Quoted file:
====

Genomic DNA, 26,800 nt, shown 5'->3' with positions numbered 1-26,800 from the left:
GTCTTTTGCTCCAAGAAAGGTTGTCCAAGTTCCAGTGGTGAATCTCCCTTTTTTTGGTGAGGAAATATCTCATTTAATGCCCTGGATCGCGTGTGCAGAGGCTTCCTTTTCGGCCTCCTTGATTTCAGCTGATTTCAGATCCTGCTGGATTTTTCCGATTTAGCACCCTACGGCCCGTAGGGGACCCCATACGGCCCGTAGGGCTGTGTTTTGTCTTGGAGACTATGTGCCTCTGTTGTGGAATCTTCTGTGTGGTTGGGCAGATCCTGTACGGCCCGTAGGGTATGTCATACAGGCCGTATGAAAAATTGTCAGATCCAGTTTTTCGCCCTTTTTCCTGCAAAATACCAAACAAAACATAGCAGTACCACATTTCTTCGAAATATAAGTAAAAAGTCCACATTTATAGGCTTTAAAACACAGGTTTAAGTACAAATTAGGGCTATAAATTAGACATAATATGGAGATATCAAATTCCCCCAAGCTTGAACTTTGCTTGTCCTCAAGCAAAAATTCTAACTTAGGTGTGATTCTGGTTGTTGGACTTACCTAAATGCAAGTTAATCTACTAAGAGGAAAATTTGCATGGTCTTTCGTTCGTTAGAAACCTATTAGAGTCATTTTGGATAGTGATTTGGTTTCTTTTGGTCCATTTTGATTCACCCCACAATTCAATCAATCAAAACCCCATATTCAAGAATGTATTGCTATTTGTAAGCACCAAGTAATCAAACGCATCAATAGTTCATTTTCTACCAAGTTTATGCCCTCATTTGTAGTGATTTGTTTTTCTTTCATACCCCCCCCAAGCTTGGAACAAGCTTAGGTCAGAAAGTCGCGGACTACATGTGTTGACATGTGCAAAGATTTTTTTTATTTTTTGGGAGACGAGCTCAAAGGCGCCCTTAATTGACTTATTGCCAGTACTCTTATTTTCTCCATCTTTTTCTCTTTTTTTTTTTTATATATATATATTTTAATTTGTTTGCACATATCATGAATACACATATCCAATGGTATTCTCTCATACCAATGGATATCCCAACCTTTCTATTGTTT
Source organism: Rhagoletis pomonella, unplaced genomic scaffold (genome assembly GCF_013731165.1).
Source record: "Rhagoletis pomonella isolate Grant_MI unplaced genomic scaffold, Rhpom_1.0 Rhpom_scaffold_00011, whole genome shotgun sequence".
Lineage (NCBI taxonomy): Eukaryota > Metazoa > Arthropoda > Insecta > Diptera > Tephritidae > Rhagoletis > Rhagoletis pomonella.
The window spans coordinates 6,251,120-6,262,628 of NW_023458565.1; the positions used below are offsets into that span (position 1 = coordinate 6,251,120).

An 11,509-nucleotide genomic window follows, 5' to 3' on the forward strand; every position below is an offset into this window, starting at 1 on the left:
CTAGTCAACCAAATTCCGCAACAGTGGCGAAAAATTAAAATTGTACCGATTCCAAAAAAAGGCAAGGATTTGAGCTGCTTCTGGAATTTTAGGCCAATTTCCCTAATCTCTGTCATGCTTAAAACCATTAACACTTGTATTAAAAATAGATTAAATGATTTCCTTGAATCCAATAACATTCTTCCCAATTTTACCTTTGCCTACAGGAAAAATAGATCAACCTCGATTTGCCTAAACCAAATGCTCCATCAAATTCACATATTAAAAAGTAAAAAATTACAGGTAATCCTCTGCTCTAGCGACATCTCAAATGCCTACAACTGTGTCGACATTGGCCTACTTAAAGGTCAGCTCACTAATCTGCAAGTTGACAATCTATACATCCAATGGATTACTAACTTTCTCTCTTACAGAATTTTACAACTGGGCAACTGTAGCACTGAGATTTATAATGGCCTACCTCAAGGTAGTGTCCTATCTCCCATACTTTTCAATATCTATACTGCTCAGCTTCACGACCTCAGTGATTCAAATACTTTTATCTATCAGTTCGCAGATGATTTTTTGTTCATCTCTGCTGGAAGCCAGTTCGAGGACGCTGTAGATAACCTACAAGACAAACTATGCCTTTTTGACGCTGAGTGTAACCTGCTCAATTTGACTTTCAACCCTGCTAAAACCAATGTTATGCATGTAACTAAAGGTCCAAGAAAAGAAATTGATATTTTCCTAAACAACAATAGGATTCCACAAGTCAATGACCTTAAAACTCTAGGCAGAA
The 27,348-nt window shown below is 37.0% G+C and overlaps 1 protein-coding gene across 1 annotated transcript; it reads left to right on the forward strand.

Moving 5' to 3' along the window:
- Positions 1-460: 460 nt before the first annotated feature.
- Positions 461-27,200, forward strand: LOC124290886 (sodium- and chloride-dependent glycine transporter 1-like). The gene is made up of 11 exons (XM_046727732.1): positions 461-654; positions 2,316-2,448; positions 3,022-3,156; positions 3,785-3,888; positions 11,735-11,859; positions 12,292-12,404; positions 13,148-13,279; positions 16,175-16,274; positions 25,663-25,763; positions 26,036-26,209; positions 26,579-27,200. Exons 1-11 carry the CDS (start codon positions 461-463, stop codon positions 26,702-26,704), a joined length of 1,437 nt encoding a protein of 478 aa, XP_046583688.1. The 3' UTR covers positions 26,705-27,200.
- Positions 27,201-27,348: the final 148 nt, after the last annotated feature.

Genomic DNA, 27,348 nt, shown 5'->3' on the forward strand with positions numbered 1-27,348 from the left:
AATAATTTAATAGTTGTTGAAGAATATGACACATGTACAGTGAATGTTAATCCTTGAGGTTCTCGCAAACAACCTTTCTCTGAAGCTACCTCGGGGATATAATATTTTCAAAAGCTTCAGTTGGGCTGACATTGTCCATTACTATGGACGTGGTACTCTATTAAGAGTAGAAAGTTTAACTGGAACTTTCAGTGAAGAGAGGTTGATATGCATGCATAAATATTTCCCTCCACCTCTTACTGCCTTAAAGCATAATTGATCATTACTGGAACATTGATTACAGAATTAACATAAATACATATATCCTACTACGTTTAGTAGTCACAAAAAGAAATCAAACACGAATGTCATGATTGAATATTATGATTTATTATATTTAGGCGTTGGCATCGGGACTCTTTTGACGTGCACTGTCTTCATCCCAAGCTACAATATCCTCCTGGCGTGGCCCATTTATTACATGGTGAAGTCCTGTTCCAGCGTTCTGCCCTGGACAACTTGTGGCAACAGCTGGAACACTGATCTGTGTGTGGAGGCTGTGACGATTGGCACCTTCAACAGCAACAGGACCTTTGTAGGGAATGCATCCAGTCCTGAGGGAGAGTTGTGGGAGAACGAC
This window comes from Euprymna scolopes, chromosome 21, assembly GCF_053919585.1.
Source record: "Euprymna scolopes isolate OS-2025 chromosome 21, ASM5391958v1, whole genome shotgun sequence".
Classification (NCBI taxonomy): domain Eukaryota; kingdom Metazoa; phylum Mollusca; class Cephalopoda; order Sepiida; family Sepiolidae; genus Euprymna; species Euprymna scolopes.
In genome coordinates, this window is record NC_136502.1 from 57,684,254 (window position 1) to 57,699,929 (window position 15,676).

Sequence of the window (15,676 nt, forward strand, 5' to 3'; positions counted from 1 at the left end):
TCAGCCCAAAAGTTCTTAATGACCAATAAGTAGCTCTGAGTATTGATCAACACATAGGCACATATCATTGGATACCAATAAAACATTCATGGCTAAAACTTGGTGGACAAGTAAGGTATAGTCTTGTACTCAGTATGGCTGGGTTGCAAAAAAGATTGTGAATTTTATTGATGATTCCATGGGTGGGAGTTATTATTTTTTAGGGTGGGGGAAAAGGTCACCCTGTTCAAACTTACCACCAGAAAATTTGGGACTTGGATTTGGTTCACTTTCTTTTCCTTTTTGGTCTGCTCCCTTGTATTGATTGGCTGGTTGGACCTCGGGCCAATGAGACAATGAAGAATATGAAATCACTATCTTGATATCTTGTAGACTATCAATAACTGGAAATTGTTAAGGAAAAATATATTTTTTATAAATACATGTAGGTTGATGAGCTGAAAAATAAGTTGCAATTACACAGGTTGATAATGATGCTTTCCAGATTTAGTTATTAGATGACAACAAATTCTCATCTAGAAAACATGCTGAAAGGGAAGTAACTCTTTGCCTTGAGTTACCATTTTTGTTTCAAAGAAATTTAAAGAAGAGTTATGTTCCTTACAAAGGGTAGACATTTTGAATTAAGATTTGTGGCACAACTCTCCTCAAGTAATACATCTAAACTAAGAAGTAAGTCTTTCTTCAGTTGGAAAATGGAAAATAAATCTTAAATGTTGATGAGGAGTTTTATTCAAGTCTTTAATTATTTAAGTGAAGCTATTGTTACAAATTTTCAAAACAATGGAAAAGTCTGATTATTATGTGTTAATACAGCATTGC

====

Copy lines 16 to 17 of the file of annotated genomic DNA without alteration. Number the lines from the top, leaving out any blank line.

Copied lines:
This window comes from Euprymna scolopes, chromosome 21, assembly GCF_053919585.1.
Source record: "Euprymna scolopes isolate OS-2025 chromosome 21, ASM5391958v1, whole genome shotgun sequence".